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Main page » Non-Fiction » Seeing Voices

Seeing Voices


Sacks, a neurologist and author of the popular The Man Who Mistook His Wife for a Hat ( LJ 2/15/86), developed a serious interest in sign language and deafness after reviewing Harlan Lane's When the Mind Hears ( LJ 10/15/84 ) for the New York Review of Books . In this work, Sacks explores all facets of the deaf world--he meets with deaf people and their families and visits schools for the deaf, spending a good deal of time at Gallaudet University. As he writes, "I had now to see them in a new, 'ethnic light,' as people with a distinctive language, sensibility, and culture of their own." The work is divided into three broad sections, throughout which there are numerous, somewhat distracting footnote "excursions." Although there is a wealth of insight and information here, the book tends to drag for the average reader and may disappoint fans of Sacks's previous best seller. Recommended for scholars and graduate collections.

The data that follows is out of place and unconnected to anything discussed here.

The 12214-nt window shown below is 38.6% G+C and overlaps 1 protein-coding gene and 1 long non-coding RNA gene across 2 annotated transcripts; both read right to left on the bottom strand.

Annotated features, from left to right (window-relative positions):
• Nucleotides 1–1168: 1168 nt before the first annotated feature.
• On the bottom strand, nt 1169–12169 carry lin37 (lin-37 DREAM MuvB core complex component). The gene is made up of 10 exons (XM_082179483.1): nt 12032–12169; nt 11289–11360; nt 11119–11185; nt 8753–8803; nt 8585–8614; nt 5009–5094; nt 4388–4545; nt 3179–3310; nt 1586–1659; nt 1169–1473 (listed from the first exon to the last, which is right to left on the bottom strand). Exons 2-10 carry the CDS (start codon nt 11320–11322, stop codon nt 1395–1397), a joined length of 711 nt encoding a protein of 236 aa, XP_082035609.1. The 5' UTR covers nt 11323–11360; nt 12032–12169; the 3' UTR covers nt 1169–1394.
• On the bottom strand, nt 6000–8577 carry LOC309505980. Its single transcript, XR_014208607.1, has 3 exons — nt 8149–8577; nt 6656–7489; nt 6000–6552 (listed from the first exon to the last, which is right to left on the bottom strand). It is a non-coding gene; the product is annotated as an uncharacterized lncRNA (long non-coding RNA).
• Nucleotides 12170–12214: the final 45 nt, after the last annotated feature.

- Debra Berlanstein, Towson State Univ., Baltimore

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Tags: language, their, Sacks, people, Gallaudet